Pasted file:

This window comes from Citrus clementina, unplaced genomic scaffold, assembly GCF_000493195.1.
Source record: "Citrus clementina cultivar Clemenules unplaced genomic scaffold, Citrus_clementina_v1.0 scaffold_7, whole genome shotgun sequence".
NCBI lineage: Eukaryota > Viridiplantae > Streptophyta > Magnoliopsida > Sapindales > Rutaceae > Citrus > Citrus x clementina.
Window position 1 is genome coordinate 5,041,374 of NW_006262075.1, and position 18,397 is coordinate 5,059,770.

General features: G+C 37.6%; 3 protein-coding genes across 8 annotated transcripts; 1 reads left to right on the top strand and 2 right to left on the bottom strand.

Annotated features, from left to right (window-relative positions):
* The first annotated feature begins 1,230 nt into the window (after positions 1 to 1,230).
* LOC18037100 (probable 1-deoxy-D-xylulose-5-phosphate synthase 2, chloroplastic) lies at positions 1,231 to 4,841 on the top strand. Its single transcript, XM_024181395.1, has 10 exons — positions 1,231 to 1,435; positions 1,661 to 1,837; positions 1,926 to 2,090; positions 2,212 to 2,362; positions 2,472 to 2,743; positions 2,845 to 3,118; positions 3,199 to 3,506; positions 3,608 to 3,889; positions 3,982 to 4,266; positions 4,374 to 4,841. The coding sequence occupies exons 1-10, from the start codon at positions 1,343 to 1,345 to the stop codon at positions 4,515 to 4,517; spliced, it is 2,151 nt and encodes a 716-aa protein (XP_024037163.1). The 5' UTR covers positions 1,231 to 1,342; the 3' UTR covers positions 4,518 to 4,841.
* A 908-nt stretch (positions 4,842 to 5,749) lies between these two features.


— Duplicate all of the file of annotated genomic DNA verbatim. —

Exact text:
This window comes from Citrus clementina, unplaced genomic scaffold, assembly GCF_000493195.1.
Source record: "Citrus clementina cultivar Clemenules unplaced genomic scaffold, Citrus_clementina_v1.0 scaffold_7, whole genome shotgun sequence".
NCBI lineage: Eukaryota > Viridiplantae > Streptophyta > Magnoliopsida > Sapindales > Rutaceae > Citrus > Citrus x clementina.
Window position 1 is genome coordinate 5,041,374 of NW_006262075.1, and position 18,397 is coordinate 5,059,770.

General features: G+C 37.6%; 3 protein-coding genes across 8 annotated transcripts; 1 reads left to right on the top strand and 2 right to left on the bottom strand.

Annotated features, from left to right (window-relative positions):
* The first annotated feature begins 1,230 nt into the window (after positions 1 to 1,230).
* LOC18037100 (probable 1-deoxy-D-xylulose-5-phosphate synthase 2, chloroplastic) lies at positions 1,231 to 4,841 on the top strand. Its single transcript, XM_024181395.1, has 10 exons — positions 1,231 to 1,435; positions 1,661 to 1,837; positions 1,926 to 2,090; positions 2,212 to 2,362; positions 2,472 to 2,743; positions 2,845 to 3,118; positions 3,199 to 3,506; positions 3,608 to 3,889; positions 3,982 to 4,266; positions 4,374 to 4,841. The coding sequence occupies exons 1-10, from the start codon at positions 1,343 to 1,345 to the stop codon at positions 4,515 to 4,517; spliced, it is 2,151 nt and encodes a 716-aa protein (XP_024037163.1). The 5' UTR covers positions 1,231 to 1,342; the 3' UTR covers positions 4,518 to 4,841.
* A 908-nt stretch (positions 4,842 to 5,749) lies between these two features.